Does belief in the Trinity still matter?

John Suk had an interesting posting today on the Trinity and I offered some lengthy comments.

Just a brief comment on Constantine and the Trinity. According to Alister McGrath Constantine actually had Arian sympathies rather than Athanasius.

The evidence suggests that Constantine ultimately could have worked with either the position espoused by Athanasius or that espoused by Arius, yet he had a preference for the latter. Constantine was quite clear about his role; it was the church itself that had to decide which was right and bring the dispute to an end. His role was to bring about an unequivocal conclusion.

The fact that the emperor had summoned the council made it quite clear where ultimate authority lay within imperial Christianity. This was reinforced by Constantine’s decision to model the proceedings of the council on those of the Roman Senate. The structures of the church were subtly being aligned with those of the state.

McGrath, Alister (2009-10-14). Heresy (pp. 147-148). Harper Collins, Inc.. Kindle Edition.

Point taken. Clearly God has to tolerate fuzzy, foggy and even wrong headed ideas on the part of his creatures that he’s wooing with his love.

I do, however, disagree that this doesn’t or shouldn’t matter to God.

1. One could view most of the Bible in fact as program of confusion clarification. Is Yhwh the kind of God that appreciates human sacrifice or temple prostitution? Is Yhwh the kind of diety that requires extravagant blood letting and physical deprivation before he lends an ear, or is he a father who gives fish and bread rather than scorpions and stones?

2. We all expect greater identity correctness within a relationship of increasing intimacy. If your wife were to say “Well John is a lecherousness chaser of young girls who sells pot to supplement his meager pastoral income” you might take issue and even offense if the statement is made in all seriousness. You want those who are close to you to have an accurate picture of who you are and what you think. If you didn’t you probably wouldn’t blog. Yhwh’s concern for his reputation appeared to be a major issue for the exile in the OT canon.

While I don’t have any problem imagining God showing great latitude at the front end of a relationship, if we posit a relational trajectory of misery, deliverance, gratitude the duty of a grateful person would be to pursue the partner of their affection with a desire to know them more and better.

3. McGrath’s thesis in the book I quoted from was essentially that the process of the emergence of heresy and orthodoxy is a process of discovery where over long periods of time (we might think of it as theological evolution) certain positions appear to become dead end streets while other show themselves to be life giving for the church and the community of believers. This doesn’t mean of course that minority positions cease to exist, but rather they continue to be side tracks, less productive on the communal process of loving God with our minds.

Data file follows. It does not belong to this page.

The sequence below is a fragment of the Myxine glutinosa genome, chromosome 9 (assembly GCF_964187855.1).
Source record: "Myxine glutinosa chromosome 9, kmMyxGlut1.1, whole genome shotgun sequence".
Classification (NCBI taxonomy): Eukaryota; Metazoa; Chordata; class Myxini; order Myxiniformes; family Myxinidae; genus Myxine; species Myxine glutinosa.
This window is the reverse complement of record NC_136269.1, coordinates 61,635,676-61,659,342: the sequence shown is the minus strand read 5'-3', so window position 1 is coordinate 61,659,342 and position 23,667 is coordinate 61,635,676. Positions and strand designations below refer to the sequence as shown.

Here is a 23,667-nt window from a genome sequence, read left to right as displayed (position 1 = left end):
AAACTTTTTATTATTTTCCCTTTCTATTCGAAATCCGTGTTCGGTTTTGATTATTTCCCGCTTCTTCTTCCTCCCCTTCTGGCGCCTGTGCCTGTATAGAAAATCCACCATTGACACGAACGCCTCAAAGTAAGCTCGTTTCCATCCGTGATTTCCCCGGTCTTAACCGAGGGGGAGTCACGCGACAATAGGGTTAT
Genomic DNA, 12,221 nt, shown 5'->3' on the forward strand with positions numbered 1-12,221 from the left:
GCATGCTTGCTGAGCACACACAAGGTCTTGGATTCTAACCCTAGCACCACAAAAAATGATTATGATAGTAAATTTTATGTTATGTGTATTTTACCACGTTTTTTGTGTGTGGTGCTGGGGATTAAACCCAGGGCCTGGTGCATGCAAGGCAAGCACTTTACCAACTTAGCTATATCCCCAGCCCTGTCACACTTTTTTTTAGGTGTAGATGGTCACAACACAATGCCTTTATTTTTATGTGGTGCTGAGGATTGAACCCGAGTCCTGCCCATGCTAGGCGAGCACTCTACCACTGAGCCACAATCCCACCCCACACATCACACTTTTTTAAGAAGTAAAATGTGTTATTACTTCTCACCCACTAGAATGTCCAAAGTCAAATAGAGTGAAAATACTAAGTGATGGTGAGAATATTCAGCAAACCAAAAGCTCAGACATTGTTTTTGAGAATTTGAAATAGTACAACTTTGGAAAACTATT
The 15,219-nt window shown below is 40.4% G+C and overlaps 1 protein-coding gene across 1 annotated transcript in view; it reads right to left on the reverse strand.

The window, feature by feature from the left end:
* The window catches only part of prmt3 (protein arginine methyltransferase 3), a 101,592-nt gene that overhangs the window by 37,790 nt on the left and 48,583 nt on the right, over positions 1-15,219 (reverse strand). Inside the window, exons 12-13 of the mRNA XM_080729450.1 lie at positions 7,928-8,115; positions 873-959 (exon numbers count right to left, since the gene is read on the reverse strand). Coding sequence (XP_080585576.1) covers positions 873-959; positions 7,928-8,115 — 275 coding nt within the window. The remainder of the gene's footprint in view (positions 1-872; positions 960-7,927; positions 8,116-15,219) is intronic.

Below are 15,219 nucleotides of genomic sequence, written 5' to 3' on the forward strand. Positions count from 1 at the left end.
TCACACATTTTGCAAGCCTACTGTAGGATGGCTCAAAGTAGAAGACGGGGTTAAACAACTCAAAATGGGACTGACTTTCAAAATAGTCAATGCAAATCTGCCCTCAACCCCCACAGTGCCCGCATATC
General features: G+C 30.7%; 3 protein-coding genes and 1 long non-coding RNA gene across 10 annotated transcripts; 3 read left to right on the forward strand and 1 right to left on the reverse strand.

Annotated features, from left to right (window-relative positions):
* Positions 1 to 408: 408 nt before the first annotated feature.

So while Unitarians, Jehovah Witnesses, Mormons and other non-Trinitarian breeds persist, the center of the Christian ecosystem remains strongly Trinitarian and given the track record I suspect it will continue.

As a pastor then, if I have to recommend beliefs to embrace, the Trinity looks like a winner. 🙂

About PaulVK

Husband, Father of 5, Pastor
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1 Response to Does belief in the Trinity still matter?

  1. richderuiter says:

    Actually Paul, I didn’t find that blog very interesting. It seemed like an attempt to be theologically provocative, but I found myself completely unstirred, neither to anger nor to shock. The only thing I felt was a pity. John seems to be exploring the freedom of being something other than what he used to be. Sort of like a teen trying out different personas until he finds something that’s cooler than his classmates. His statement “I’m a unitarian with trinitarian tendencies” has a pretense of thoughtfulness, but sounds more like someone sailing into nihilism without rudder or a keel. Wheras he was under the constraint of confessional Christianity, now he’s under the constraint of liberal agnosticism. Dull as dirt.

    Unitarianism is pretty much an equivalent for every anti- and hetero-Christian movement since Arianism. Too much of what the New Testament says, makes no sense unless the trinitarianism first discussed theologically by Tertullian (about 160-225 AD), is accepted. There is an ineffability in the trinity, and yet, to assert agnosticism about it (as a remedy/response to ineffability?) fails. We know something–even if we don’t comprehend everything. An honest and careful reading of the New Testament requires dealing with what it teaches in a way that not only fits the framework of trinitarian theology, it also demonstrates that no other framework fits. Of course, if one doesn’t care about carefully and honestly reading the New Testament, believe whatever makes you feel good.

    I like your statement about the theology of the early church being a process of discovery. It fits the historical data well both prior and subsequent to Nicaea. Every movement that has rejected the doctrine of the trinity has become less and less Christian over time. That fact alone should make us take this doctrine seriously and consider it extremely important.

    John, wake up.

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